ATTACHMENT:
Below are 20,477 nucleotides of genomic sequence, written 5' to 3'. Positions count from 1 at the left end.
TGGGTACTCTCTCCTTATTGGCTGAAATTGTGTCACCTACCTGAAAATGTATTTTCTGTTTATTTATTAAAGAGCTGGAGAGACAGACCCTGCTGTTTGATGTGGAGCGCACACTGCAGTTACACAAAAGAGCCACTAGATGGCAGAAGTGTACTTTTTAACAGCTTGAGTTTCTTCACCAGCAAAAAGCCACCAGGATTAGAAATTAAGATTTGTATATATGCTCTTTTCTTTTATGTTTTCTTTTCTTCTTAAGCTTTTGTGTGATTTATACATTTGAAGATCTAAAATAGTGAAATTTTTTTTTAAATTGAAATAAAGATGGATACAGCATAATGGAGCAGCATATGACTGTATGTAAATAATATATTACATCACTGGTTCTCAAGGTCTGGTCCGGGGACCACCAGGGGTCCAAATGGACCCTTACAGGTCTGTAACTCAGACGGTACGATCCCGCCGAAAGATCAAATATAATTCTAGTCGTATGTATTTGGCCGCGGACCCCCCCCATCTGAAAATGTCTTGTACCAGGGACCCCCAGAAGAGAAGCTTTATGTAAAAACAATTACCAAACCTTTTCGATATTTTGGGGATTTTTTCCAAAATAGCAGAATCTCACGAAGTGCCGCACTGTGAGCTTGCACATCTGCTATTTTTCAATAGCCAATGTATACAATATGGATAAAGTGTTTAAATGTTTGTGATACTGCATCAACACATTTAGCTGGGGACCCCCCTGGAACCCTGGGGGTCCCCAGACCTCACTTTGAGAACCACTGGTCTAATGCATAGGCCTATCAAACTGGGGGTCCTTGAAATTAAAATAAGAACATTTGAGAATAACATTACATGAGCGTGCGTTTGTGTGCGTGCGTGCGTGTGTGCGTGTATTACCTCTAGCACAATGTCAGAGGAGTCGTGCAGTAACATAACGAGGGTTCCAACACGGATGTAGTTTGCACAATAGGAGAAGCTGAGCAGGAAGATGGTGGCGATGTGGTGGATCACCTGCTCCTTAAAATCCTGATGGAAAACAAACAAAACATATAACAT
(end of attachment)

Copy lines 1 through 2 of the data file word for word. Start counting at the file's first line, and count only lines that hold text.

Below are 20,477 nucleotides of genomic sequence, written 5' to 3'. Positions count from 1 at the left end.
TGGGTACTCTCTCCTTATTGGCTGAAATTGTGTCACCTACCTGAAAATGTATTTTCTGTTTATTTATTAAAGAGCTGGAGAGACAGACCCTGCTGTTTGATGTGGAGCGCACACTGCAGTTACACAAAAGAGCCACTAGATGGCAGAAGTGTACTTTTTAACAGCTTGAGTTTCTTCACCAGCAAAAAGCCACCAGGATTAGAAATTAAGATTTGTATATATGCTCTTTTCTTTTATGTTTTCTTTTCTTCTTAAGCTTTTGTGTGATTTATACATTTGAAGATCTAAAATAGTGAAATTTTTTTTTAAATTGAAATAAAGATGGATACAGCATAATGGAGCAGCATATGACTGTATGTAAATAATATATTACATCACTGGTTCTCAAGGTCTGGTCCGGGGACCACCAGGGGTCCAAATGGACCCTTACAGGTCTGTAACTCAGACGGTACGATCCCGCCGAAAGATCAAATATAATTCTAGTCGTATGTATTTGGCCGCGGACCCCCCCCATCTGAAAATGTCTTGTACCAGGGACCCCCAGAAGAGAAGCTTTATGTAAAAACAATTACCAAACCTTTTCGATATTTTGGGGATTTTTTCCAAAATAGCAGAATCTCACGAAGTGCCGCACTGTGAGCTTGCACATCTGCTATTTTTCAATAGCCAATGTATACAATATGGATAAAGTGTTTAAATGTTTGTGATACTGCATCAACACATTTAGCTGGGGACCCCCCTGGAACCCTGGGGGTCCCCAGACCTCACTTTGAGAACCACTGGTCTAATGCATAGGCCTATCAAACTGGGGGTCCTTGAAATTAAAATAAGAACATTTGAGAATAACATTACATGAGCGTGCGTTTGTGTGCGTGCGTGCGTGTGTGCGTGTATTACCTCTAGCACAATGTCAGAGGAGTCGTGCAGTAACATAACGAGGGTTCCAACACGGATGTAGTTTGCACAATAGGAGAAGCTGAGCAGGAAGATGGTGGCGATGTGGTGGATCACCTGCTCCTTAAAATCCTGATGGAAAACAAACAAAACATATAACAT